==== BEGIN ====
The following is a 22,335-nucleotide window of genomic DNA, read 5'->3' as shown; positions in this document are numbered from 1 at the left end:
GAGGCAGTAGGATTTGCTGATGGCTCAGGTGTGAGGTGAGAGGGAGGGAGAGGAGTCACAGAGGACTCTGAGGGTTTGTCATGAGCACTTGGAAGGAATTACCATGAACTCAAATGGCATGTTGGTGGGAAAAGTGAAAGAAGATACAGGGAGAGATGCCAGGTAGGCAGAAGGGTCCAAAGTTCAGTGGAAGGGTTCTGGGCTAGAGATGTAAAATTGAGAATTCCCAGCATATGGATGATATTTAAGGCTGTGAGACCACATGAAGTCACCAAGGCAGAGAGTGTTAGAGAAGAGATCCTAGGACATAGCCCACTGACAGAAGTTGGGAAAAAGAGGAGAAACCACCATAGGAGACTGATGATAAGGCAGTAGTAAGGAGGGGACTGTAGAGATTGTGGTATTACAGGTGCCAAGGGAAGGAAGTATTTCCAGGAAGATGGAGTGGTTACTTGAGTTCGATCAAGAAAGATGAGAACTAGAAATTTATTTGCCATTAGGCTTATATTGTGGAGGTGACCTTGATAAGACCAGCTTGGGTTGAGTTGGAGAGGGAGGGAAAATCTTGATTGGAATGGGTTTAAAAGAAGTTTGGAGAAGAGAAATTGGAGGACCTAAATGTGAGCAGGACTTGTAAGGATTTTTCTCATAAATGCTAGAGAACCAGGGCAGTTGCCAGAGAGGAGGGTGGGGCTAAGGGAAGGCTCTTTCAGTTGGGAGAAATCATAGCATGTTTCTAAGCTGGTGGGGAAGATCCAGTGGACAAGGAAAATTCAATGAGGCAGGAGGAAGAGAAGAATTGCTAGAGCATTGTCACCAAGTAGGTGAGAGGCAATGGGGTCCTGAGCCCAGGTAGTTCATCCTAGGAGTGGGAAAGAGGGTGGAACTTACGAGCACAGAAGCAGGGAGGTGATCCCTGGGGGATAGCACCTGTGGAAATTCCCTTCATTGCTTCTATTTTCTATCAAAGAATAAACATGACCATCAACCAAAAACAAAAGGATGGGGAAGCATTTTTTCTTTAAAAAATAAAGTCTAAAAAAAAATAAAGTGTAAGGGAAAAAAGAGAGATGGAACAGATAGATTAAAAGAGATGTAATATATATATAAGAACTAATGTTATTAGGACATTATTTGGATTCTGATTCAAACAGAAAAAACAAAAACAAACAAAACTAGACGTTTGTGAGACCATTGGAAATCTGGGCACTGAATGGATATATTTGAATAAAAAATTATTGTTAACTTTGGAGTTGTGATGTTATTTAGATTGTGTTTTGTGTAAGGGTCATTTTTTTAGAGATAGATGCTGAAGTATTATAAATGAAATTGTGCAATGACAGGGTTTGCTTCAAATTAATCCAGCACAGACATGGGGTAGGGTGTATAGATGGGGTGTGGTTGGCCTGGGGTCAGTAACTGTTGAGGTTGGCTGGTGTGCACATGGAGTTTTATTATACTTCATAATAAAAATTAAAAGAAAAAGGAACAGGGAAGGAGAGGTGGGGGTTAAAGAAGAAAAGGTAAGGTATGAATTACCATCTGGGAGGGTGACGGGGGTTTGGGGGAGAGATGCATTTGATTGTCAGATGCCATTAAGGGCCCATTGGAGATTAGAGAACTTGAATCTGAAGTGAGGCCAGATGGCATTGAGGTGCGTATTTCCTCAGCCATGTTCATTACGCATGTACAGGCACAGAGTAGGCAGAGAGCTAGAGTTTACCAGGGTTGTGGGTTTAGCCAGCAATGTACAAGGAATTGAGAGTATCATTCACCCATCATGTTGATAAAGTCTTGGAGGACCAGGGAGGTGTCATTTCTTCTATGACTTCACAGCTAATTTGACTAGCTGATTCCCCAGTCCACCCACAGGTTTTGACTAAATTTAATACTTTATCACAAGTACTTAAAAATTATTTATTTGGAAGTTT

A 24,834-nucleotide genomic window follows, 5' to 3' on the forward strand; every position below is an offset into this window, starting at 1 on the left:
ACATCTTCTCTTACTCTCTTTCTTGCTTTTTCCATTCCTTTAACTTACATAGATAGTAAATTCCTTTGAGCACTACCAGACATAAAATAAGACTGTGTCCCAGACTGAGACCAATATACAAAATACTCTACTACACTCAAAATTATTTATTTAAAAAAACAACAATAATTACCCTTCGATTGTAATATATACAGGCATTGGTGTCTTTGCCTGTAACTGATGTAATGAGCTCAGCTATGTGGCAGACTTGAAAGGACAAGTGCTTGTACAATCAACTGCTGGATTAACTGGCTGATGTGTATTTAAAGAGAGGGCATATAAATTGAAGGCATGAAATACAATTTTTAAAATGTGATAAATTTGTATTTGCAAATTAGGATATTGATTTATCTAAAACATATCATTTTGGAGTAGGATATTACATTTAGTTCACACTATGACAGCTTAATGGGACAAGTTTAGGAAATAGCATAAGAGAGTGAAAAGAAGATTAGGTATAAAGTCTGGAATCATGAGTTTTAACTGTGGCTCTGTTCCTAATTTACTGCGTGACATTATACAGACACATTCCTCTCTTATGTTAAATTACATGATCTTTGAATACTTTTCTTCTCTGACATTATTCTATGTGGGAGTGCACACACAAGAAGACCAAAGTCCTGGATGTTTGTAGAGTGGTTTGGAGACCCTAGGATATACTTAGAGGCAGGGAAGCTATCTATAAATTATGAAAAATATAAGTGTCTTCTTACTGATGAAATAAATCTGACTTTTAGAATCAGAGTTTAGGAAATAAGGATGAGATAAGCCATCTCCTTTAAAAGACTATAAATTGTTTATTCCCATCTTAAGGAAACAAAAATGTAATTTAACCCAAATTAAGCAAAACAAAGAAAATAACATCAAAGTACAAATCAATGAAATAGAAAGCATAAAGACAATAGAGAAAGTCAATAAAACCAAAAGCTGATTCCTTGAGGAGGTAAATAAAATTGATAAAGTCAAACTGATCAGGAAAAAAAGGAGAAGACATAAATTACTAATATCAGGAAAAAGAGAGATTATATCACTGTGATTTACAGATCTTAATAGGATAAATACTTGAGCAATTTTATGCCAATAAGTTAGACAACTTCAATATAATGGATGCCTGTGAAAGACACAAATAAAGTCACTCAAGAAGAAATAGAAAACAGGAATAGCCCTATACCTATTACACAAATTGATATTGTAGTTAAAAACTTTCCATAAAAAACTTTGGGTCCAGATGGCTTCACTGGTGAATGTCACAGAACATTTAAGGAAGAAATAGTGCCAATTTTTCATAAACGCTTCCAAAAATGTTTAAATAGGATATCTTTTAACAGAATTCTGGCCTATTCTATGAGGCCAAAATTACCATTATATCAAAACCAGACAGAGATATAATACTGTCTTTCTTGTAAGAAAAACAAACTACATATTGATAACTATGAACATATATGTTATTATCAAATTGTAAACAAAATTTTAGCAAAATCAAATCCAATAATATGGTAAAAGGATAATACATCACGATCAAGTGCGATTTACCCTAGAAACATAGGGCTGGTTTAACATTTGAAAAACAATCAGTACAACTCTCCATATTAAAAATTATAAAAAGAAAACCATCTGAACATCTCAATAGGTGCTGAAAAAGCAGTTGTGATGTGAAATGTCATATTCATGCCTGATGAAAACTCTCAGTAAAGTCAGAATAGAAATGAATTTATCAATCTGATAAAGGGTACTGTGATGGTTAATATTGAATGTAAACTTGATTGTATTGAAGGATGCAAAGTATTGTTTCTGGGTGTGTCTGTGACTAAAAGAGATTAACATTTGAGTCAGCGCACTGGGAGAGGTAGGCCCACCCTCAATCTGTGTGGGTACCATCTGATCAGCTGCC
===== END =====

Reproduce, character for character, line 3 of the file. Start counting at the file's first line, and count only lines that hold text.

A 24,834-nucleotide genomic window follows, 5' to 3' on the forward strand; every position below is an offset into this window, starting at 1 on the left: